Fra Post Wikipedia Commons      A recent article in The Paris Review caught my attention. Cody Delistraty describes his visit to a convent/museum on the Piazza San Marco in Florence, Italy that houses a collection of Fra Angelico frescos: Fra Angelico’s Divine Emotion

These paintings, by the proto-Renaissance painter, Fra Angelico, adorn the rooms of what were once monastic cells. Not a bad perk for those who took the vows.

What impressed me most is the way the author describes the experience of seeing these timeless works of art.  This is not a tourist’s checklist of things to see in Florence, with selfies.

 A kind of pilgrimage

Delistraty recalls a visit in 1873 by famed American author Henry James, who had been captivated and transported by seeing these works. He also admits that his own recent visit was not motivated entirely by art appreciation.  He was motivated by a desire to reconnect emotionally with a “special” person who had also visited this museum on her own some time earlier.  His references to Henry James’s descriptions of the experience, and his own emotional readiness to see and experience this art in this place, is captivating.

 Sacred art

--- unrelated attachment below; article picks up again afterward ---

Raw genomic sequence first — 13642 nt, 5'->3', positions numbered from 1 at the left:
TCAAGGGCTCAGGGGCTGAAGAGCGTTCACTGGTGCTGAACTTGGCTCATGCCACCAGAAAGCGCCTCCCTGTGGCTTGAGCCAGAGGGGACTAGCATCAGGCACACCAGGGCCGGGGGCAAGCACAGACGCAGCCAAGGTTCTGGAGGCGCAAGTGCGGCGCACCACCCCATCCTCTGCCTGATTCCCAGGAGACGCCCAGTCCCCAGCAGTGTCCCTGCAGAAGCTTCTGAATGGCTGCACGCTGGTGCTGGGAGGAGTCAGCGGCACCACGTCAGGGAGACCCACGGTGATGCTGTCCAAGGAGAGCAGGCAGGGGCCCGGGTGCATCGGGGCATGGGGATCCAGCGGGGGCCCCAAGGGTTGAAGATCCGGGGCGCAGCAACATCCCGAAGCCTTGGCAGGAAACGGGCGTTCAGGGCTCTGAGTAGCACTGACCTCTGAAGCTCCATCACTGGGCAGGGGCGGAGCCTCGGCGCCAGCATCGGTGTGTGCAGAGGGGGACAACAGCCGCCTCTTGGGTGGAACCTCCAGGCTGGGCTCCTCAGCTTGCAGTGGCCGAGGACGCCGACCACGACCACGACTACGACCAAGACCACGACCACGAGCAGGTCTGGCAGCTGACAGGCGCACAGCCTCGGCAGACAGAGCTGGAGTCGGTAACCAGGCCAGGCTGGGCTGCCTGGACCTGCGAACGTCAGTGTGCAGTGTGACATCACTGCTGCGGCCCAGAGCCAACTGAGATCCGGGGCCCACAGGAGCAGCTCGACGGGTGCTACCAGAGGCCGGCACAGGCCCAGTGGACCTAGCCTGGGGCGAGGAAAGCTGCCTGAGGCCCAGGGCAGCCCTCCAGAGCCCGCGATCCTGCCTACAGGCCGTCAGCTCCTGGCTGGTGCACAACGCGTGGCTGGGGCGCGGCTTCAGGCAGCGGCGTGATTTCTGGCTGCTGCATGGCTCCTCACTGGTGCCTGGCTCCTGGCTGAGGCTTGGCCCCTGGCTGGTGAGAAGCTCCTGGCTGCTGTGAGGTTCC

This is sacred art. It’s found in a sacred place (a former monastery/convent) and concerns sacred subjects. The frescoes deal with key events of the life of Jesus as the Christ. This is art that is able to arrest and transport both believer’s and those less ready to believe in unexpected and profound ways.

Why doesn’t reading the Bible aloud in church inspire the same emotional response and move listening audiences to the same degree? Surely the narratives and language of the Bible on which these painting are based are as great if not greater achievements in art.  And yet, our weekly “lessons” from the Bible, as read aloud in church, are often mechanical and dull. Rarely do these readings excite a passionate response like this on the part of the reader or listeners.

 Hear the words of Henry James

The language that the author(s) uses to describe the effect of these works of art on the observer is so compelling that I have to quote liberally from the article. Begin with the idea that these works of art have an immediate and direct effect on the observer.

Imagine if we could say of a public reading of scripture what Henry James says when he encounters and contemplates the works of Fra Angelico, face-to-face in real time and space.  Henry James describes such works as yearning views of the Christian story that seem to admonish the observer to allow the story to “work its utmost will on you.”

The work of the painter calls you to surrender yourself to its art. The observer becomes a participant in the experience portrayed in the painting simply by closely observing and giving yourself over to the art. That’s what we should experience when we encounter scripture. The typical reading of scripture in church, however, is tightly controlled and summarily dispatched as quickly and efficiently as possible.

Hear the words of the author

In contrast, the author describes the works of Fra Angelico as “so emotionally stunning that one almost freezes in front of them, as if being whisked away to another world in which there is only faith, in which there is a single, abiding truth.”